Another complicating factor here is that rival Jos. A. Bankupdated its second-quarter outlook late last week and its guidance didn't quite match Wall Street's expectations. The company actually noted that total sales for the quarter declined 11% year over year, and that EPS is expected to come in at $0.49 to $0.53 as compared to the current consensus of $0.68. This could be particularly worrisome news for Men's Wearhouse, since they're often competing for a very similar customer, and given that Men's Wearhouse has ongoing transition concerns with Zimmer's departure. For now, I'd say short-sellers just may have the upper hand.
For a vast majority of the financial sector, rising interest rates are viewed as an excellent sign and a big reason that net interest margins (a measure of profitability between what a bank borrows at and what it lends at) are expected to rise. For mortgage-lending service software provider Lender Processing Services, it's the worst possible news imaginable.
In Lender Processing Services' latest quarterly results, we were able to see just how beneficial low lending rates have been in encouraging mortgage lenders to purchase its analytics software. The company reported an adjusted profit of $0.22 compared to a year-ago loss of $0.45, and was helped out in a big way by considerably lower legal expenses.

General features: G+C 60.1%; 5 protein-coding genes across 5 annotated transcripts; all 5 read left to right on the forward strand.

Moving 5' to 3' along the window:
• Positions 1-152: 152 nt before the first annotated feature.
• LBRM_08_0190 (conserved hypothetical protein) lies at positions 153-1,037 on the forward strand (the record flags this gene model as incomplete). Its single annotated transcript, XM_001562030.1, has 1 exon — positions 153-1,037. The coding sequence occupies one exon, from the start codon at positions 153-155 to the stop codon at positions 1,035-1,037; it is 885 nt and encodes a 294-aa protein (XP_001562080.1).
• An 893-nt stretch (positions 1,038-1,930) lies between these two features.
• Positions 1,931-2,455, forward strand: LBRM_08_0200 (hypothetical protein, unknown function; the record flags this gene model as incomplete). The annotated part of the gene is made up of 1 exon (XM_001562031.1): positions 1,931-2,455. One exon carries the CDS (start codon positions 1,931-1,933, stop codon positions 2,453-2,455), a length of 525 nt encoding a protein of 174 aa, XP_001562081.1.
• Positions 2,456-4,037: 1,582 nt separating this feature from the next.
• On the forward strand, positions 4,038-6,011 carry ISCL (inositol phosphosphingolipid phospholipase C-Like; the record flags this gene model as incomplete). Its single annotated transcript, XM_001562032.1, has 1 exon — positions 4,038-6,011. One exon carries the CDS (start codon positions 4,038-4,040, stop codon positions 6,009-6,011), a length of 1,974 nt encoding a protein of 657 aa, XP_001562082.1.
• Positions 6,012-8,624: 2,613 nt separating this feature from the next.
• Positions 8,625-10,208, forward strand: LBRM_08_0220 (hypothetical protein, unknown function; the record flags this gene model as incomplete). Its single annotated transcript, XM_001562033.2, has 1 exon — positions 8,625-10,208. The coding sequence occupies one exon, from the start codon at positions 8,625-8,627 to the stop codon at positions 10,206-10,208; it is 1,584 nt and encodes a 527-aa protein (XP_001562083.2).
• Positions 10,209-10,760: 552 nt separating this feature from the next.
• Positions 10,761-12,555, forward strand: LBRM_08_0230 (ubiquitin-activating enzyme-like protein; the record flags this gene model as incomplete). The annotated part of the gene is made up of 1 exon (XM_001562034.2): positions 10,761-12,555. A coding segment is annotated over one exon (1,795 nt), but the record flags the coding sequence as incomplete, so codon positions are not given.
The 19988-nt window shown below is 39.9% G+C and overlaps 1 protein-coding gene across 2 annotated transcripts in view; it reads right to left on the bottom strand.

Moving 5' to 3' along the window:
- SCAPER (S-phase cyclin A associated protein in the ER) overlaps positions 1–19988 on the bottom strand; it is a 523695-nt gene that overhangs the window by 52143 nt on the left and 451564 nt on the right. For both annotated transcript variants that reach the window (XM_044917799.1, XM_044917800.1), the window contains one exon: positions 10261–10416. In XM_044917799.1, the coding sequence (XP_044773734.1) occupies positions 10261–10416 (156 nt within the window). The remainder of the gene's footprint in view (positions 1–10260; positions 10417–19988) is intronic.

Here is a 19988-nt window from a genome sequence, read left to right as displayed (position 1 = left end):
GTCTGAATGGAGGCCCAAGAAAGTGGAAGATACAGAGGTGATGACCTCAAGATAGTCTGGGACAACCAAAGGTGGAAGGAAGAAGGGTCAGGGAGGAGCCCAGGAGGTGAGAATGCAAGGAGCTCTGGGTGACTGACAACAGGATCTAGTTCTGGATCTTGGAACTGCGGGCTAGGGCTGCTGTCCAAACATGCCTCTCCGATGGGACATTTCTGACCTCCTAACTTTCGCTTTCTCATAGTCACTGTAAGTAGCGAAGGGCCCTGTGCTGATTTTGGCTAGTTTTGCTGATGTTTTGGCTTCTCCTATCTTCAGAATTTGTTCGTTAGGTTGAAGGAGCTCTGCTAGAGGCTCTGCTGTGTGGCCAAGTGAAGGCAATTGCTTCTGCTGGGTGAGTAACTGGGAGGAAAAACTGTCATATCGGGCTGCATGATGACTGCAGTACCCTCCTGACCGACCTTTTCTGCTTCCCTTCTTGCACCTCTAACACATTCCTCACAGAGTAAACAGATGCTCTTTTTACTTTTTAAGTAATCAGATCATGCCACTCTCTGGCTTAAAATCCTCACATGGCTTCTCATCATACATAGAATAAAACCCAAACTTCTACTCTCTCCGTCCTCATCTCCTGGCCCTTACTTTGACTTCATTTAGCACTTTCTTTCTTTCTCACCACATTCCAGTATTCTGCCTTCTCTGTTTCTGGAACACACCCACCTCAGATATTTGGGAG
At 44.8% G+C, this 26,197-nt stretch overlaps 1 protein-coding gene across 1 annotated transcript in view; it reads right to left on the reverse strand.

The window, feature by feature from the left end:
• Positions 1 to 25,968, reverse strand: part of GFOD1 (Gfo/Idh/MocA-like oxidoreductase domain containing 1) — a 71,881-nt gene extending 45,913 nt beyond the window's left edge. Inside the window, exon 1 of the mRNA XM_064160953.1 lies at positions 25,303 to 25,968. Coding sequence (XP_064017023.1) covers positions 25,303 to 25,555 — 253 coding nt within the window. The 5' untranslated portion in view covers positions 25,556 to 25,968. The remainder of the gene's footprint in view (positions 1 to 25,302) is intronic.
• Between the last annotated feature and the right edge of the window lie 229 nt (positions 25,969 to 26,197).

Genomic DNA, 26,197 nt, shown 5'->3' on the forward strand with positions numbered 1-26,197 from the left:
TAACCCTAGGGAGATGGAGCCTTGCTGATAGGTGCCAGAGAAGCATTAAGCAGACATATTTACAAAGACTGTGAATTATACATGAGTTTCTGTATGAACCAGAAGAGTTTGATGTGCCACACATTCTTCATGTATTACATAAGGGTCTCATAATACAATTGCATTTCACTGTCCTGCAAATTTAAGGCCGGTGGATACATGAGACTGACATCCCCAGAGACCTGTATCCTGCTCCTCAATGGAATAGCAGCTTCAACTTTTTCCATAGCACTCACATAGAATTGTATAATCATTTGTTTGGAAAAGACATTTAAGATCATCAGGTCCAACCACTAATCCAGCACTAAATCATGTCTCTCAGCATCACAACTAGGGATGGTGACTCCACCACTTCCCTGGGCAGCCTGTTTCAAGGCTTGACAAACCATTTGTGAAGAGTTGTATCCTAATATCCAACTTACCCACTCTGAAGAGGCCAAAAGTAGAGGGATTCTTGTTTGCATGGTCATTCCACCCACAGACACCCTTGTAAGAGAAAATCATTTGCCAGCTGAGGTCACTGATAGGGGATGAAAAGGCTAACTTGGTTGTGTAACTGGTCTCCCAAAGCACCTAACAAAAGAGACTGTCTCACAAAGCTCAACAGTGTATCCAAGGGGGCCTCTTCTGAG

However, mortgage rates have been on the rise since May with mortgage banking activity having dropped by 53% since its peak. That bodes very poorly for Lender Processing Services, which relies on low lending rates to drive business. With rates having been kept so low for so many years, consumers have essentially been spoiled and are very unlikely to jump at rates now, which are still very low by historical standards. The company may seem relatively inexpensive at 13 times forward earnings, but that figure could easily rise if mortgage applications keep sinking.
This week I'm unanimously siding with the short-sellers, at least over the short term. International cloud-sales are notoriously weak, dooming SAP; Men's Wearhouse's transition concerns as well as weakness in main rival Jos. A. Bank bode poorly over the near term; and Lender Processing Services' direct ties to lending rates signal what could be a slowdown in its software and analytics business.
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The article Shorts Are Piling Into These Stocks. Should You Be Worried? originally appeared on Fool.com.Fool contributor Sean Williams has no material interest in any companies mentioned in this article. You can follow him on CAPS under the screen name TMFUltraLong, track every pick he makes under the screen name TrackUltraLong, and check him out on Twitter, where he goes by the handle @TMFUltraLong.The Motley Fool owns shares of Oracle. Try any of our Foolish newsletter services free for 30 days. We Fools may not all hold the same opinions, but we all believe that considering a diverse range of insights makes us better investors. The Motley Fool has a disclosure policy.